The graph in this Wall Street Journal piece shows a steep rise in the proportion of middle-income taxpayers who will be subject to the Alternative Minimum Tax. Greg Mankiw reproduces the graph. I could not think of a reason for such a sharp rise. Andrew Chamberlain and Patrick Fleenor offer a hint.

A far more important factor causing the AMT’s recent expansion is the effect of the 2001 and 2003 Bush tax cuts. Ironically, by reducing regular income tax liabilities without substantially changing the AMT, the Bush tax cuts will be responsible for most of the expansion of the AMT through 2011 (see Figure 1). Since taxpayers must pay the greater of either their AMT or regular tax liability, the decline in income tax liability without any change in the AMT pushed many taxpayers into the AMT.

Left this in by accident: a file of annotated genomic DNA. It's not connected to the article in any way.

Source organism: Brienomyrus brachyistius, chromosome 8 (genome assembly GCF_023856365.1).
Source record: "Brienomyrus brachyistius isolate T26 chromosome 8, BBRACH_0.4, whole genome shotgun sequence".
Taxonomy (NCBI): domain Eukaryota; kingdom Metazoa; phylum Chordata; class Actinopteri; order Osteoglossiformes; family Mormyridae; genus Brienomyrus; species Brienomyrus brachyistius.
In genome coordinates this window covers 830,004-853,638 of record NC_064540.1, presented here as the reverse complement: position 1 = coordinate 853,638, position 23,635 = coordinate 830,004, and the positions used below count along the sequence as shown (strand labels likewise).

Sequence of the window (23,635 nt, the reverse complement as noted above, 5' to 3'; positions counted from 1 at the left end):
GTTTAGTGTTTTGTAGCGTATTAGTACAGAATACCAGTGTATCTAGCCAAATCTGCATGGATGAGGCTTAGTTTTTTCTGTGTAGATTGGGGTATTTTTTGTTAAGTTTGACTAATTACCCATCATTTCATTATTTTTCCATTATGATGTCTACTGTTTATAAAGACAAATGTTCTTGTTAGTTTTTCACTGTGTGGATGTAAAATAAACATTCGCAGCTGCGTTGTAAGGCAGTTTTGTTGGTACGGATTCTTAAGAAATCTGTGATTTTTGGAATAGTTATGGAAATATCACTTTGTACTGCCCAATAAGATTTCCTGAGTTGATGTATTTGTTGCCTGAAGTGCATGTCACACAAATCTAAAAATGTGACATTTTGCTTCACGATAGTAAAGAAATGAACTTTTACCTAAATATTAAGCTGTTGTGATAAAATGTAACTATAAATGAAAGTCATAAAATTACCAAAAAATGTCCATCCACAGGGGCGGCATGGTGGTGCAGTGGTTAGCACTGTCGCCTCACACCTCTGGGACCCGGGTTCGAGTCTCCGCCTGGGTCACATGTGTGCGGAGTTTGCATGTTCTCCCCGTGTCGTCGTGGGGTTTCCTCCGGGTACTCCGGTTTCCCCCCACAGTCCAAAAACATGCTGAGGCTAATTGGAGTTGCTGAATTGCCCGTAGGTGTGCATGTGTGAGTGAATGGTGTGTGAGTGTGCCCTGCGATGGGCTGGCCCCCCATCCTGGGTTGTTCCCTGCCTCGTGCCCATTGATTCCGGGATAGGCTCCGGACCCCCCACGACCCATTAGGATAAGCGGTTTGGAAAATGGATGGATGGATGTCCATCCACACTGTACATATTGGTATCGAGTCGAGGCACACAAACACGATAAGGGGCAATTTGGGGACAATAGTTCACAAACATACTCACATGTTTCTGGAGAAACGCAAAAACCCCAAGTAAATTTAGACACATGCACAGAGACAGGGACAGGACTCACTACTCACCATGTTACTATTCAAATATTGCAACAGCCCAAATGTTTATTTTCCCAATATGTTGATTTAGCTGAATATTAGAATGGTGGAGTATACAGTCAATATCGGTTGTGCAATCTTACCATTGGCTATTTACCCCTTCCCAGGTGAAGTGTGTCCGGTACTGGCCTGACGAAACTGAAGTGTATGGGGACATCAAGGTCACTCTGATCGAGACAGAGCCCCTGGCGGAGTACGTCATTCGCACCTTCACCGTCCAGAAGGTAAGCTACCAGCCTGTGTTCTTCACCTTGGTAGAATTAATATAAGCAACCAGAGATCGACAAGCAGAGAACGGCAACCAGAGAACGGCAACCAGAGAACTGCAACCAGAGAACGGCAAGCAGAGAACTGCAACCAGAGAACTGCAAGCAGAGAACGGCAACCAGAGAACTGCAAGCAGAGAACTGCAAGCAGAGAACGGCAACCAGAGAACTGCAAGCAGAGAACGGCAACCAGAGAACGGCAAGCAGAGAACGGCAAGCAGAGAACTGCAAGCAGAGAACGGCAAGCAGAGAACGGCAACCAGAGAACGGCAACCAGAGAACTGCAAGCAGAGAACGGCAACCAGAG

So, if you were just humming along, earning your usual income and taking your usual deductions, your tax liability was reduced by the Bush tax cuts, which made you subject to the AMT. In that case, the Bush tax cuts were not really tax cuts (or at least, not as much as one might think) for a lot of folks. There are all sorts of subtle implications of this. It’s making my head hurt trying to keep them straight. For example, would a straight repeal of the Bush tax cuts move people from the AMT back into the regular tax system, but not gain much revenue?